- Latex is the sap from the rubber tree. If you have a latex allergy, your body mistakes latex for a harmful substance
- Allergy to latex usually affects healthcare workers and others (e.g. hairdressers) who have repeated exposure to latex-containing products (e.g. gloves and catheters)
- Latex allergy is more likely to develop in people who have other allergies
How does latex allergy develop?
Latex proteins are foreign to the body. Repeated exposure to minute quantities of latex proteins results in the production of harmful lgE antibodies. The next time you’re exposed to latex, the antibodies signal your immune system to release histamine and other chemicals into your bloodstream (see what is an allergy). Latex allergy can occur by direct contact (touching) of latex or by breathing in latex particles. Powdered gloves in a hospital environment may cause inhalation of latex proteins. Powdered latex gloves are no longer used in government hospitals in South Africa. Latex glove pic
What are the symptoms of latex allergy?
Mild Immediate Reactions
- Skin redness
- Hives / urticaria
More severe immediate reactions
- itchy eyes
- itchy or runny nose
- wheezing, coughing, asthma,
- swelling of the throat
Delayed contact reactions
- Red, itchy or crusted lesions on exposed areas
How is the diagnosis made?
- A history of symptoms occurring within about an hour of exposure to gloves or other rubber products suggests latex allergy
- For immediate reactions a blood test and/or skin prick tests can be done to show the presence of the IgE antibodies (see allergy tests). If these tests are negative an immediate type allergy is almost always ruled out
- Skin prick tests are done by placing a few drops of specially manufactured latex extract on the skin and making a prick through the droplet. Skin prick tests for latex should always be conducted in a hospital with resuscitation facilities
- It may be necessary to perform patch tests where contact dermatitis is suspected
How is latex allergy treated?
If you have a latex allergy, it is essential to avoid further exposure to latex to prevent progression of symptoms.
- Wear a Medic Alert Bracelet
- Carry injectable adrenaline and antihistamines
- Avoid exposure to latex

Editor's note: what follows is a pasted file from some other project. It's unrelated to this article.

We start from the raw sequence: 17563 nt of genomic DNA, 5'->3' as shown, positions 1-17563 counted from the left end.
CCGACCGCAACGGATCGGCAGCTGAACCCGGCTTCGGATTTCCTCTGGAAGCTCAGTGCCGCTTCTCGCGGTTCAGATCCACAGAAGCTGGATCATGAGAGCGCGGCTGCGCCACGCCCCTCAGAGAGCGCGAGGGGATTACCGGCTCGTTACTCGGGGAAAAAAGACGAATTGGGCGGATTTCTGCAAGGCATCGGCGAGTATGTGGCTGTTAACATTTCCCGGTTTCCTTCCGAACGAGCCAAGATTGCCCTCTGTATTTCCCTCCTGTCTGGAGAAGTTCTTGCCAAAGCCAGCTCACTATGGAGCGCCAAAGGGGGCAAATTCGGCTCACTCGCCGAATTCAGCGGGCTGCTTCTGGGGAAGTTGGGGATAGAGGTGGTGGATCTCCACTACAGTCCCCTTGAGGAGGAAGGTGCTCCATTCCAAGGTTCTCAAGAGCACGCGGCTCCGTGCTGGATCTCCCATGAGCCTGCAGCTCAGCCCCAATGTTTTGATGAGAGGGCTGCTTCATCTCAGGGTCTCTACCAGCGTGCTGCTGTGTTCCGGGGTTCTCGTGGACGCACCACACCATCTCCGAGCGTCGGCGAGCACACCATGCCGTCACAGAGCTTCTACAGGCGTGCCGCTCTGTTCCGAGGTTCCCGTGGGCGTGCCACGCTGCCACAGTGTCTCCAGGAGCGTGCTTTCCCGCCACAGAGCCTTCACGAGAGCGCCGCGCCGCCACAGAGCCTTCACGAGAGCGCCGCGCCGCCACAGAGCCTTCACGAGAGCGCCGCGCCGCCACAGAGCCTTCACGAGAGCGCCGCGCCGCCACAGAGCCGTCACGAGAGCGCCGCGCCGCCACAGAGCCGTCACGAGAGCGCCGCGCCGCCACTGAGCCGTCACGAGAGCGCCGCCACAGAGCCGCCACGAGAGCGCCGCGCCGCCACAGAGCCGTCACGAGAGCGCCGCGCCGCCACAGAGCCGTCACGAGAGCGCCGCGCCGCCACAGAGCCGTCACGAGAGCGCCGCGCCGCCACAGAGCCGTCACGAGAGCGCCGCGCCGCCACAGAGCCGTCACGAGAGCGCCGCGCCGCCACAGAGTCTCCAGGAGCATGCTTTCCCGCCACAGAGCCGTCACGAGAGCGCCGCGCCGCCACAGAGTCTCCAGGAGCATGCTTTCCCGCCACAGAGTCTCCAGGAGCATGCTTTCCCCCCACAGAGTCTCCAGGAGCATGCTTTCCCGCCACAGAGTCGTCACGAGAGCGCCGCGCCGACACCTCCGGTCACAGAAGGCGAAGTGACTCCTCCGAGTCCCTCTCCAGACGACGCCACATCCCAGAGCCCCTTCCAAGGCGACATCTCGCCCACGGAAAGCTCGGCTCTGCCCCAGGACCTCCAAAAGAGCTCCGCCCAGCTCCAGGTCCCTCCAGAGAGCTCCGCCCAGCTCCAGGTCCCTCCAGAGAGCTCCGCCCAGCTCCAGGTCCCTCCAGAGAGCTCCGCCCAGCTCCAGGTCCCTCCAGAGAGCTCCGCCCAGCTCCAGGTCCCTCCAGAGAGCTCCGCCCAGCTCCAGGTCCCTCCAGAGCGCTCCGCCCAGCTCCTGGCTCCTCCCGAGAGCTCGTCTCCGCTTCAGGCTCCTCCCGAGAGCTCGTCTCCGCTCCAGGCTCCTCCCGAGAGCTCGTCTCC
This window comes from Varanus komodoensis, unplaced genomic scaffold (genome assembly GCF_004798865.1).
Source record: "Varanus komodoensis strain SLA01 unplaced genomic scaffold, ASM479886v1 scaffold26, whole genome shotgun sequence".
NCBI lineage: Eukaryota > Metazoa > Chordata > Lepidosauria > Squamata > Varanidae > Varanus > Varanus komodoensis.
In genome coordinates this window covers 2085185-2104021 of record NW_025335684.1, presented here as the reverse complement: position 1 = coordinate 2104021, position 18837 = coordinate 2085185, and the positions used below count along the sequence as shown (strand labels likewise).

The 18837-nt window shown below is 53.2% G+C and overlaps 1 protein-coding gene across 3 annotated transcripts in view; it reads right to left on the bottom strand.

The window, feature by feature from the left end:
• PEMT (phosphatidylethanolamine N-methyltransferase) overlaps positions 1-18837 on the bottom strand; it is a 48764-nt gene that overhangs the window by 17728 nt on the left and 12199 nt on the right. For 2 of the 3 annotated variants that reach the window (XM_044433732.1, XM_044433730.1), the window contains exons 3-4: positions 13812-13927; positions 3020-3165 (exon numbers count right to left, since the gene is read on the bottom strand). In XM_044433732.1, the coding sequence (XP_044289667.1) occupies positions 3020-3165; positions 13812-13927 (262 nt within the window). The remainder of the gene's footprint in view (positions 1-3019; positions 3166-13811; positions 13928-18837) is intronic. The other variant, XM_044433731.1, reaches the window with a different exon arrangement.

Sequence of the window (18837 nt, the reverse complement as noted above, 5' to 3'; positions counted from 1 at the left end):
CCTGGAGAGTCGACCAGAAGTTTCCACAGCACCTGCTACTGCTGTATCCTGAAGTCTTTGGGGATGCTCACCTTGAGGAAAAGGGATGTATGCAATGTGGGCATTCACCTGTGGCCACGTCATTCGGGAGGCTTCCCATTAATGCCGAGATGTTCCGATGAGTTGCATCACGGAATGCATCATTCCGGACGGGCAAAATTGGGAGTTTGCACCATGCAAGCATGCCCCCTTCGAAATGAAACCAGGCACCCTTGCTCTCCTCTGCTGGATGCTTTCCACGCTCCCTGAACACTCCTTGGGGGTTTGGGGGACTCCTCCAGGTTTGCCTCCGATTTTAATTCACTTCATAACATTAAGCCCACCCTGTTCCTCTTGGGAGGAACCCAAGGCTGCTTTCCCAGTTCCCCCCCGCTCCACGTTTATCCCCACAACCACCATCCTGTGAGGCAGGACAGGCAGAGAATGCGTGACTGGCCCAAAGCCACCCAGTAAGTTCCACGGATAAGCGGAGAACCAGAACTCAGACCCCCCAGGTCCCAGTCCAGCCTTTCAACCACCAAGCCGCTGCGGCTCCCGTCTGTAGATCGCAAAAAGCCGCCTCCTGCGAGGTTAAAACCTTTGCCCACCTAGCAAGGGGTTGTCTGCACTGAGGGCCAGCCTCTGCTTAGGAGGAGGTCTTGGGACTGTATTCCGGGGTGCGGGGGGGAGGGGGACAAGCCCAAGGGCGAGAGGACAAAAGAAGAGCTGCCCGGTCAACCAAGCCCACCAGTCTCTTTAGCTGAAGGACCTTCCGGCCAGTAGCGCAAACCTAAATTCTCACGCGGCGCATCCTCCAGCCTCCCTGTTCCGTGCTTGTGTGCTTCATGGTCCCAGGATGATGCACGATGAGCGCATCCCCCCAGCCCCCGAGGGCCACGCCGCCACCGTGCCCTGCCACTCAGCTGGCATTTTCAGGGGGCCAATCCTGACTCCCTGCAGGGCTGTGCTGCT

- Inform your doctor and dentist
- Explain your allergy to your family members and close friends
- Call your local emergency, ambulance and hospital to be sure they have their latex-free protocols in place
- Inform your hairdresser if you are having your hair tinted or highlighted
How can latex be avoided in the hospital environment?
- Identify and avoid high-risk areas that can result in latex sensitization
- Latex sensitive individuals should never wear latex gloves
- Latex allergic individuals should work in a powder –free environment
What to do if you need an operation or medical procedure?
- Inform your doctor, dentist or anesthetist
- It is important that you are the first patient on the theatre list for the day to avoid any latex that may inadvertently be brought into theatre
What about latex exposure outside the hospital environment?
- Latex is widely found in modern homes (e.g. dishwashing gloves, baby bottle nipples, balloons, bicycle tyres, rubber bands, rubber toys, hot water bottles, erasers)
- Latex is also found in sports/leisure equipment (e.g. racket grip, squash balls, golfing gloves, wetsuits)
- Latex may be found in condoms, diaphragms and dental dams
Latex allergy and food allergy
- Latex allergy also is related to certain foods, such as avocados, bananas, chestnuts, kiwis and passion fruits. These foods contain some of the same allergens found in latex. If you’re allergic to latex, you have a greater chance of also being allergic to these foods